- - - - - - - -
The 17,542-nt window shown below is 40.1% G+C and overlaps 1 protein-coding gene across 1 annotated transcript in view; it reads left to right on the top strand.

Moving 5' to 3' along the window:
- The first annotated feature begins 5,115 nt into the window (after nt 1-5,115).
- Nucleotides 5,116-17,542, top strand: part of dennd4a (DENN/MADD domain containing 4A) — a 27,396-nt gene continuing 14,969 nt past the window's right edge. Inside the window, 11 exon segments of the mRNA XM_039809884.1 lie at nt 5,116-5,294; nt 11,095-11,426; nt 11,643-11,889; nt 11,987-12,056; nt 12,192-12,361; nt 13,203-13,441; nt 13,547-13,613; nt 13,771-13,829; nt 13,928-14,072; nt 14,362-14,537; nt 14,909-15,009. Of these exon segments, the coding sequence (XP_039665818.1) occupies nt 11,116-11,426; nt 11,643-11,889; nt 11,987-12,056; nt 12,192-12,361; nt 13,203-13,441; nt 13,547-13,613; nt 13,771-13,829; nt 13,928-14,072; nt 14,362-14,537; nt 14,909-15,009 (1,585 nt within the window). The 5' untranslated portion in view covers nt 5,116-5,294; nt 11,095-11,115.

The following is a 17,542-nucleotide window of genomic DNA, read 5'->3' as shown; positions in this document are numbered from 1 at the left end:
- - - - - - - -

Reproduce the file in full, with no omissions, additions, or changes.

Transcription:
The 17,542-nt window shown below is 40.1% G+C and overlaps 1 protein-coding gene across 1 annotated transcript in view; it reads left to right on the top strand.

Moving 5' to 3' along the window:
- The first annotated feature begins 5,115 nt into the window (after nt 1-5,115).
- Nucleotides 5,116-17,542, top strand: part of dennd4a (DENN/MADD domain containing 4A) — a 27,396-nt gene continuing 14,969 nt past the window's right edge. Inside the window, 11 exon segments of the mRNA XM_039809884.1 lie at nt 5,116-5,294; nt 11,095-11,426; nt 11,643-11,889; nt 11,987-12,056; nt 12,192-12,361; nt 13,203-13,441; nt 13,547-13,613; nt 13,771-13,829; nt 13,928-14,072; nt 14,362-14,537; nt 14,909-15,009. Of these exon segments, the coding sequence (XP_039665818.1) occupies nt 11,116-11,426; nt 11,643-11,889; nt 11,987-12,056; nt 12,192-12,361; nt 13,203-13,441; nt 13,547-13,613; nt 13,771-13,829; nt 13,928-14,072; nt 14,362-14,537; nt 14,909-15,009 (1,585 nt within the window). The 5' untranslated portion in view covers nt 5,116-5,294; nt 11,095-11,115.

The following is a 17,542-nucleotide window of genomic DNA, read 5'->3' as shown; positions in this document are numbered from 1 at the left end: